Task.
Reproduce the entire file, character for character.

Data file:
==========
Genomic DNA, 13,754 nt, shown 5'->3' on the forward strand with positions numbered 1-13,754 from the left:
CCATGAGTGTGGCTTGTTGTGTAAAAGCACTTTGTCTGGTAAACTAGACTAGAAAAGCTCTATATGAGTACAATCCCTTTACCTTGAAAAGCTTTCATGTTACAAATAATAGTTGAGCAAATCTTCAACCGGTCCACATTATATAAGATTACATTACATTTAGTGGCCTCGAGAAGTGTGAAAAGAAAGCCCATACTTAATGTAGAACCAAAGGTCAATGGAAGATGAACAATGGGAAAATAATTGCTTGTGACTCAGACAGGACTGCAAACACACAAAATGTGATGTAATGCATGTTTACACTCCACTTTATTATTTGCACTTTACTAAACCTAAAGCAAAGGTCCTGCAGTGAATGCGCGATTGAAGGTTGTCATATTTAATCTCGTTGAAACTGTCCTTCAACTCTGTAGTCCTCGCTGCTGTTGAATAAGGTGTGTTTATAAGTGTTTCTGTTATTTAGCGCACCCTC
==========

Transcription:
Genomic DNA, 13,754 nt, shown 5'->3' on the forward strand with positions numbered 1-13,754 from the left:
CCATGAGTGTGGCTTGTTGTGTAAAAGCACTTTGTCTGGTAAACTAGACTAGAAAAGCTCTATATGAGTACAATCCCTTTACCTTGAAAAGCTTTCATGTTACAAATAATAGTTGAGCAAATCTTCAACCGGTCCACATTATATAAGATTACATTACATTTAGTGGCCTCGAGAAGTGTGAAAAGAAAGCCCATACTTAATGTAGAACCAAAGGTCAATGGAAGATGAACAATGGGAAAATAATTGCTTGTGACTCAGACAGGACTGCAAACACACAAAATGTGATGTAATGCATGTTTACACTCCACTTTATTATTTGCACTTTACTAAACCTAAAGCAAAGGTCCTGCAGTGAATGCGCGATTGAAGGTTGTCATATTTAATCTCGTTGAAACTGTCCTTCAACTCTGTAGTCCTCGCTGCTGTTGAATAAGGTGTGTTTATAAGTGTTTCTGTTATTTAGCGCACCCTC